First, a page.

I came down Broadway that afternoon aboard a big white omnibus, that drifted slowly in a tide of many vehicles. Those days there were a goodly show of trees on either side of that thoroughfare — elms, with here and there a willow, a sumach or a mountain ash. The walks were thronged with handsome people — dandies with high hats and flaunting necknes and swinging canes — beautiful women, each covering a broad circumference of the pavement, with a cone of crinoline that swayed over dainty feet. From Grace Church down it was much of the same thing we see now, with a more ragged sky line. Many of the great buildings, of white and red sandstone, had then appeared, but the street was largely in the possession of small shops — oyster houses, bookstores and the like. Not until I neared the sacred temple of the Tribune did I feel a proper sense of my own littleness. There was the fountain of all that wisdom which had been read aloud and heard with reverence in our household since a time I could but dimly remember. There sat the prophet who had given us so much — his genial views of life and government, his hopes, his fears, his mighty wrath at the prospering of cruelty and injustice.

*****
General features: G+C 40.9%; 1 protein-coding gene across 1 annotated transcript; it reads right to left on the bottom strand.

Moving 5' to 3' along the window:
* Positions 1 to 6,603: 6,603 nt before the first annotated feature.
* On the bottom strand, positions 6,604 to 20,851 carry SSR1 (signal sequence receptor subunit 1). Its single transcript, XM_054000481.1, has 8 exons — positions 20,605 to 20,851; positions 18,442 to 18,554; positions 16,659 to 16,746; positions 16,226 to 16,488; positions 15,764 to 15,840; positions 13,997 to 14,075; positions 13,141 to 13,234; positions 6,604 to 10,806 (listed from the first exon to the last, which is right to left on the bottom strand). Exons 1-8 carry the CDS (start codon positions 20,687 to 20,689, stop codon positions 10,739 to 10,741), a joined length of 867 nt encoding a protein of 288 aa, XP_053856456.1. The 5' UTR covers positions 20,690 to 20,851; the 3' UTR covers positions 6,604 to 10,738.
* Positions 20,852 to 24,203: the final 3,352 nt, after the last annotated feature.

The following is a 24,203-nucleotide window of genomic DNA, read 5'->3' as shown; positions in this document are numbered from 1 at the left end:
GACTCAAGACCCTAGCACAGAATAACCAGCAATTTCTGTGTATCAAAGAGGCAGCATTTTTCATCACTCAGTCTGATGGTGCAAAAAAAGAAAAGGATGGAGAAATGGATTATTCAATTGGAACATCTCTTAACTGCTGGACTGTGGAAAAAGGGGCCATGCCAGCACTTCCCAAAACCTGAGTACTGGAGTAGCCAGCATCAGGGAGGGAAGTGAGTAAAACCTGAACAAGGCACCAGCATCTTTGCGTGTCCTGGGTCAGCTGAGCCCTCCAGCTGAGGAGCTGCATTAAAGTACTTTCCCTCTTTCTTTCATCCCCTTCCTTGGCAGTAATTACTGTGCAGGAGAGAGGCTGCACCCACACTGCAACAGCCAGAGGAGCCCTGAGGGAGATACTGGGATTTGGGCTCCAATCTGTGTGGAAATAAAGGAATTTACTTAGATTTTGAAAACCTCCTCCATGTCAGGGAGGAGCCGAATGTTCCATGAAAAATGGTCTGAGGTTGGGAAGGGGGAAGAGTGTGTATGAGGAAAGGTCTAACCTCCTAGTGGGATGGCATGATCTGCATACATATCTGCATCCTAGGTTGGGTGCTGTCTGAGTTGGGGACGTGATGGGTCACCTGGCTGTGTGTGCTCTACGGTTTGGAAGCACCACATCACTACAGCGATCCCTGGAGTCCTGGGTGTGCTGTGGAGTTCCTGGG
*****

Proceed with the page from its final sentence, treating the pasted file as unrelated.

‘I would like to see Mr Horace Greeley,’ I said, rather timidly, at the counter.
‘Walk right up those stairs and turn to the left,’ said a clerk, as he opened a gate for me.
Ascending, I met a big man coming down, hurriedly, and with heavy steps. We stood dodging each other a moment with that unfortunate co-ordination of purpose men sometimes encounter when passing each other. Suddenly the big man stopped in the middle of the stairway and held both of his hands above his head.
‘In God’s name! young man,’ said he, ‘take your choice.’
He spoke in a high, squeaky voice that cut me with the sharpness of its irritation. I went on past him and entered an open door near the top of the stairway.
‘Is Mr Horace Greeley in?’ I enquired of a young man who sat reading papers.
‘Back soon,’ said he, without looking up. ‘Take a chair.’
In a little while I heard the same heavy feet ascending the stairway two steps at a time. Then the man I had met came hurriedly into the room.
‘This is Mr Greeley,’ said the young man who was reading.
The great editor turned and looked at me through gold-rimmed spectacles. I gave him my letter out of a trembling hand. He removed it from the envelope and held it close to his big, kindly, smooth-shaven face. There was a fringe of silky, silver hair, streaked with yellow, about the lower part of his head from temple to temple. It also encircled his throat from under his collar. His cheeks were fall and fair as a lady’s, with rosy spots in them and a few freckles about his nose. He laughed as he finished reading the letter.
‘Are you Dave Brower’s boy?’ he asked in a drawling falsetto, looking at me out of grey eyes and smiling with good humour.